An extension of the original 1980’s TV Series of the same name, Tales From the Darkside: The Movie arrived in 1990. It was a spiritual successor of the popular TV show, framed in an anthology format. The movie takes us through three different spooky stories with well developed wrap around story to tie them altogether.
While this movie may seem a bit better through the rose colored glasses of nostalgia, It makes for a somewhat aged yet entertaining spectacle to watch through. Some of the stories are better than others, with the largest variable seeming to be pacing problems. It’s easy to give these issues a pass however, when you recognize the outstanding cast that makes up the film.
From Christian Slater to Steve Buscemi to Buster Poindexter to Debbie Harry, Tales From the Darkside: The Movie has a cast full of recognizable faces. Seeing these familiar faces at earlier points in their careers makes for a nice nostalgia bump. Thankfully, each of them manage to put in worthy performances that help gloss over the rougher parts of the individual stories.
While far from their greatest moments, Slater and Buscemi play surprisingly well off of each other to garner some laughs in their weird take on The Mummy. A young Julianne Moore shows up alongside those two as well, but to little effect. Still she makes for a fun splash and manages to ham up the moments she does have on screen. While David Johansen, a.k.a. Buster Poindexter’s tale of a hitman hired to kill an ornery cat may be the weaker of the tales, he manages to give the part his all. This changes his story from vaguely dull to mildly amusing and a touch weird. Finally, we see 80’s stalwarts Rae Dawn Chong and James Remar show up for a story that starts slow, yet ramps up to be a pretty fun romp by the end. To tie a pretty little ribbon around it all, Debbie Harry’s role in the fleshed out wrap around story manages to be funny and a touch charming, with a pinch of ‘eye of newt’ underneath to spice things up.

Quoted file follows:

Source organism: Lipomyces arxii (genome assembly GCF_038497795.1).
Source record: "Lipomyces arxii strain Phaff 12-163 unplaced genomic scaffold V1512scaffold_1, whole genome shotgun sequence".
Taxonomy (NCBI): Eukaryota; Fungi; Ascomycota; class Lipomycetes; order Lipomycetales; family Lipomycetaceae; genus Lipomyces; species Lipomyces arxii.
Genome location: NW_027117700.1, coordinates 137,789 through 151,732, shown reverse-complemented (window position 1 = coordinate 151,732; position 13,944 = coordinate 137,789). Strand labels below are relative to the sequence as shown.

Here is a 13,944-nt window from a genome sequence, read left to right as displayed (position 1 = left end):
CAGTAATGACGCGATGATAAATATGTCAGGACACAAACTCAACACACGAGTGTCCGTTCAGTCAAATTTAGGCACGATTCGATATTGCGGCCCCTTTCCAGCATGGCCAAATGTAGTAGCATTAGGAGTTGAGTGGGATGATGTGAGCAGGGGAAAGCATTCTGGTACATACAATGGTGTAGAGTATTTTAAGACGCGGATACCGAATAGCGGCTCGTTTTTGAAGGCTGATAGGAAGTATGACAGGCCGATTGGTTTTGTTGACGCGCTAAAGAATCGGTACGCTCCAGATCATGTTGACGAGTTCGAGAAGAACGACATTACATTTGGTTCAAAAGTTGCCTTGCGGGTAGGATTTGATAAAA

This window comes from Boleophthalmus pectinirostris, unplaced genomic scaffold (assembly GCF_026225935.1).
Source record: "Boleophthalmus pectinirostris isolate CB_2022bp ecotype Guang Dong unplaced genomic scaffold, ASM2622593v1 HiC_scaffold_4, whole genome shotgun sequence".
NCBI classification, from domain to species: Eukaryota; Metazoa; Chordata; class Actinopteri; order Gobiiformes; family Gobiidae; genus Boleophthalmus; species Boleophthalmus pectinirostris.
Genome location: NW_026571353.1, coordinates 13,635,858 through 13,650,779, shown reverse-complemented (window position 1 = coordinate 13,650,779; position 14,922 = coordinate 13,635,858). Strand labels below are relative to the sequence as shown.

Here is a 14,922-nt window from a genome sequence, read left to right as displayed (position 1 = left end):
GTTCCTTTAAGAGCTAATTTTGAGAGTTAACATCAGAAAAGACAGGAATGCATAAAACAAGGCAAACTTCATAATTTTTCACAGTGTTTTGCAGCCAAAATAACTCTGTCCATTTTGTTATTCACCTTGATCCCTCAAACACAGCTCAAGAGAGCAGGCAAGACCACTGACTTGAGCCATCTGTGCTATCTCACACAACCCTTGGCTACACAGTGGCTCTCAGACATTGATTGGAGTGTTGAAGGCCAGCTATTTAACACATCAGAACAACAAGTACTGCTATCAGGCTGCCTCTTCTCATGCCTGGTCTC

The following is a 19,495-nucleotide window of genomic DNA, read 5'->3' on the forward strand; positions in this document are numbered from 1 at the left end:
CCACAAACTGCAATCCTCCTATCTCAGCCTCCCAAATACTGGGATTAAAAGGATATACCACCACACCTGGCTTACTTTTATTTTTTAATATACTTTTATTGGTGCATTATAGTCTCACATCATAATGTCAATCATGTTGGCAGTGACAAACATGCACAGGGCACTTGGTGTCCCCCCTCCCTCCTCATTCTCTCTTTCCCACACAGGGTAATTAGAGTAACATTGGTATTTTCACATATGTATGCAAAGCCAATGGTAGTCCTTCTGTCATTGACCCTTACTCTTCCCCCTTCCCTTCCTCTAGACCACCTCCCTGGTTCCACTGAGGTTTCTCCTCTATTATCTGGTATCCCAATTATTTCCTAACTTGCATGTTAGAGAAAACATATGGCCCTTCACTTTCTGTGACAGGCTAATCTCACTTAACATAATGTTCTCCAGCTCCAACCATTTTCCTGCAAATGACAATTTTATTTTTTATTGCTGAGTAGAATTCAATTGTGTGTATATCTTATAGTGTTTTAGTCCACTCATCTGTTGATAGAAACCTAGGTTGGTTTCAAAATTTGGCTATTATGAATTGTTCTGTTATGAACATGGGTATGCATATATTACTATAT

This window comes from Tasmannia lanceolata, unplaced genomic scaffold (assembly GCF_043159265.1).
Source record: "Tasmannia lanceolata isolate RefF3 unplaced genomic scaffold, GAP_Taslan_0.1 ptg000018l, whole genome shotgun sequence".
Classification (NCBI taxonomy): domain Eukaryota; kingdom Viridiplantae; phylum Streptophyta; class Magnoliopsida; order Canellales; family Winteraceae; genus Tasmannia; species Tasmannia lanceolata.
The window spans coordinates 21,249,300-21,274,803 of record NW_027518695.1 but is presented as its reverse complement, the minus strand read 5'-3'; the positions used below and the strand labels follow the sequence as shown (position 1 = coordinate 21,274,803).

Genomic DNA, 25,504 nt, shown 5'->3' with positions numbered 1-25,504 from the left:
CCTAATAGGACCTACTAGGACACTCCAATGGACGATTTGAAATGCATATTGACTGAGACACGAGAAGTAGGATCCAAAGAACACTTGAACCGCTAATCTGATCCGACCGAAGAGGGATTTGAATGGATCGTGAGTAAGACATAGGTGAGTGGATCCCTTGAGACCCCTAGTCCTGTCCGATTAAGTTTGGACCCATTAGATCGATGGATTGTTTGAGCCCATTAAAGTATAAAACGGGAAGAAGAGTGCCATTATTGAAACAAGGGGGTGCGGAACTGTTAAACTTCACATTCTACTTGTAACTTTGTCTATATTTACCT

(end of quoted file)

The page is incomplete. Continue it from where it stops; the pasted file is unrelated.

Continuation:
While Tales From the Darkside: The Movie might not stand up to the likes of Tales From the Crypt or even The Twilight Zone which preceded it, it still makes for a fun anthology watch that feels rather dated, but has enough nostalgia to make it bearable while reminding you why you might have liked it so much back in the day.